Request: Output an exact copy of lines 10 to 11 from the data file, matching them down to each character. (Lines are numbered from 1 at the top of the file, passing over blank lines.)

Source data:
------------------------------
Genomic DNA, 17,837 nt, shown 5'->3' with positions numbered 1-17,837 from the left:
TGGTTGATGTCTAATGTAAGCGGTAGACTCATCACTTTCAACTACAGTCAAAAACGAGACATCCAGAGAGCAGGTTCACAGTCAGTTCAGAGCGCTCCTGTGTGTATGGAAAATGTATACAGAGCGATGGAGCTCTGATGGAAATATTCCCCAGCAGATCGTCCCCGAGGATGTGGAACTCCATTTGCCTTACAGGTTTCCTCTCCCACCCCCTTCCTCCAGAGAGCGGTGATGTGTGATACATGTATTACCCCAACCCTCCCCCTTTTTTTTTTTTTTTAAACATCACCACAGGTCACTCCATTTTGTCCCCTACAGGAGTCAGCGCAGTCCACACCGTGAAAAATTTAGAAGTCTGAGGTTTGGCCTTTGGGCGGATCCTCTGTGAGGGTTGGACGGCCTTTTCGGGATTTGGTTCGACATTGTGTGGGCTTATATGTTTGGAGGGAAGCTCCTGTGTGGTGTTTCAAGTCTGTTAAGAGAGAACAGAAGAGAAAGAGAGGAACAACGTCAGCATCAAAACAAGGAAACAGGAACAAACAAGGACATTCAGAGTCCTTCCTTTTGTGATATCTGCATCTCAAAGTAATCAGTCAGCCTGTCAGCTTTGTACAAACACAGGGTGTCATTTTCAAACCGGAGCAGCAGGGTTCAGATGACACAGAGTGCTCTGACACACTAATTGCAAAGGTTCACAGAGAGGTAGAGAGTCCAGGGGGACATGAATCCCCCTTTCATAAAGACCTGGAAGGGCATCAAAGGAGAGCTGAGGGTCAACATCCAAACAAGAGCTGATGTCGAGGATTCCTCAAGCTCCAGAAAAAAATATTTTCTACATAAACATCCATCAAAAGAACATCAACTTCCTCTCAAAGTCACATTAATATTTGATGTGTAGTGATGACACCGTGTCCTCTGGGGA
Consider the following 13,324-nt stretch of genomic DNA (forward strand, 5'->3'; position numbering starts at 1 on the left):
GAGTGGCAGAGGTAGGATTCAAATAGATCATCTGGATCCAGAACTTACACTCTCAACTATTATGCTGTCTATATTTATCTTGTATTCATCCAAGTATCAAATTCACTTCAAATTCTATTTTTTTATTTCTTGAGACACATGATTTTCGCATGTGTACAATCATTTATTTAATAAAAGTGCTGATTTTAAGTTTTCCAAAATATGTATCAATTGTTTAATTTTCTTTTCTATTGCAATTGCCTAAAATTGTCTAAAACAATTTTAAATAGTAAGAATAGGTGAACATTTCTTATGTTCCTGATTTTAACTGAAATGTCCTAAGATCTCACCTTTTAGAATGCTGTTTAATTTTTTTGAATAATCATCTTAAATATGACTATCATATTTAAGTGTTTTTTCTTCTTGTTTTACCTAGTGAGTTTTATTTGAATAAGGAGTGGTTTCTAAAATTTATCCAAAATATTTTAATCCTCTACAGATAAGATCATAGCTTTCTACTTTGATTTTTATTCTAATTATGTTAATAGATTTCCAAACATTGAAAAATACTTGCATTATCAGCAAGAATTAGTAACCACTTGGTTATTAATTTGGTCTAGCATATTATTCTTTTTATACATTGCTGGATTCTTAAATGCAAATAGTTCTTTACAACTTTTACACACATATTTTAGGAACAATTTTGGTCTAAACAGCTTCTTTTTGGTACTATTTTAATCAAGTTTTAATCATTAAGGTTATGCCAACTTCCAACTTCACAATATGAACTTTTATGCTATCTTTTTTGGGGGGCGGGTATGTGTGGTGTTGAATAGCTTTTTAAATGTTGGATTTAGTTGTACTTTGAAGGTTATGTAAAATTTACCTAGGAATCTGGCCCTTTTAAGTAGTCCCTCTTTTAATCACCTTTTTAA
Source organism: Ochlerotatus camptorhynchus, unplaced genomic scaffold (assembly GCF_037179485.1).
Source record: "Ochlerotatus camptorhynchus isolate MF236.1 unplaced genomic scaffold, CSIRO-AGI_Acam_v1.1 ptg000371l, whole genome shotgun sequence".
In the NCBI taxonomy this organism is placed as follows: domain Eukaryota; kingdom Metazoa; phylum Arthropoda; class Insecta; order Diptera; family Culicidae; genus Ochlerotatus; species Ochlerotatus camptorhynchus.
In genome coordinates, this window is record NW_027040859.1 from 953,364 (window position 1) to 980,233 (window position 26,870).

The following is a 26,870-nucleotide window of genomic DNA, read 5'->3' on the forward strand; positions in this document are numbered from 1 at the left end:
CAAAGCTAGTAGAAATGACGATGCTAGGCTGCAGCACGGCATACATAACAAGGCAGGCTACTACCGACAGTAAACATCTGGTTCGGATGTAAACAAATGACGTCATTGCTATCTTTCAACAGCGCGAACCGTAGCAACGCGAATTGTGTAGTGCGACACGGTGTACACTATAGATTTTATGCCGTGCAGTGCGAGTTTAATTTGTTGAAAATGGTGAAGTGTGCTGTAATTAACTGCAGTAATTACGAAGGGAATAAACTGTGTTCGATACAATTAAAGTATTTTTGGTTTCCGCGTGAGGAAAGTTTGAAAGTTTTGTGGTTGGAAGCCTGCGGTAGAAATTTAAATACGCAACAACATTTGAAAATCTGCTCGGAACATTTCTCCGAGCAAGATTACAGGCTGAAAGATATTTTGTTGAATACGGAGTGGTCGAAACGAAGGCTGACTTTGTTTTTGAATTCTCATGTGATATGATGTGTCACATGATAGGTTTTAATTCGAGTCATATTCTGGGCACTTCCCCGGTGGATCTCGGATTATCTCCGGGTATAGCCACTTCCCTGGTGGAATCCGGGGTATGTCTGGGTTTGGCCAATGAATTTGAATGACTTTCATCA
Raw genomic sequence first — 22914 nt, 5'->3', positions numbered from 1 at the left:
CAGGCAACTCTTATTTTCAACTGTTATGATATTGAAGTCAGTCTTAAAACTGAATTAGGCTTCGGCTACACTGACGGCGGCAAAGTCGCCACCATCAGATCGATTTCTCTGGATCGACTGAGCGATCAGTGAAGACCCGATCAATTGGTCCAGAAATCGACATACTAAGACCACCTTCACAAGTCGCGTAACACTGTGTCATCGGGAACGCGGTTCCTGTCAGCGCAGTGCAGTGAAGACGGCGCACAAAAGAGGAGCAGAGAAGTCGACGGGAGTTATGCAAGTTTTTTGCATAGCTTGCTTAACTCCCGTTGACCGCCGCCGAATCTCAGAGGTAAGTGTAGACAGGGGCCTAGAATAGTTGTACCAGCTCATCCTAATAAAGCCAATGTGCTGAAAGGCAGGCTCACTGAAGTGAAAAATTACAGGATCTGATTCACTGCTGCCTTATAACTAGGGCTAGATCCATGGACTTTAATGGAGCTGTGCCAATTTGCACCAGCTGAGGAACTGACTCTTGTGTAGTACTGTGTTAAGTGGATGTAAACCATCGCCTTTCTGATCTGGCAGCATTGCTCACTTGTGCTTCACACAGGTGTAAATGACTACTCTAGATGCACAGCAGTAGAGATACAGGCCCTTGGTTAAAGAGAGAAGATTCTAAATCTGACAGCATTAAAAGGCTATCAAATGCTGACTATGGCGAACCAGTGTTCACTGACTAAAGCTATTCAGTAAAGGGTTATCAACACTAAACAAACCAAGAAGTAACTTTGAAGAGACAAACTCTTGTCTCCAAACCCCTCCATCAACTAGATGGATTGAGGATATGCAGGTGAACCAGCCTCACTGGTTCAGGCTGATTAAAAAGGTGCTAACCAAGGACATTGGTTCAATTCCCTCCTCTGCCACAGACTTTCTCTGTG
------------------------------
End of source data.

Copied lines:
CAAAGCTAGTAGAAATGACGATGCTAGGCTGCAGCACGGCATACATAACAAGGCAGGCTACTACCGACAGTAAACATCTGGTTCGGATGTAAACAAATGACGTCATTGCTATCTTTCAACAGCGCGAACCGTAGCAACGCGAATTGTGTAGTGCGACACGGTGTACACTATAGATTTTATGCCGTGCAGTGCGAGTTTAATTTGTTGAAAATGGTGAAGTGTGCTGTAATTAACTGCAGTAATTACGAAGGGAATAAACTGTGTTCGATACAATTAAAGTATTTTTGGTTTCCGCGTGAGGAAAGTTTGAAAGTTTTGTGGTTGGAAGCCTGCGGTAGAAATTTAAATACGCAACAACATTTGAAAATCTGCTCGGAACATTTCTCCGAGCAAGATTACAGGCTGAAAGATATTTTGTTGAATACGGAGTGGTCGAAACGAAGGCTGACTTTGTTTTTGAATTCTCATGTGATATGATGTGTCACATGATAGGTTTTAATTCGAGTCATATTCTGGGCACTTCCCCGGTGGATCTCGGATTATCTCCGGGTATAGCCACTTCCCTGGTGGAATCCGGGGTATGTCTGGGTTTGGCCAATGAATTTGAATGACTTTCATCA
Raw genomic sequence first — 22914 nt, 5'->3', positions numbered from 1 at the left: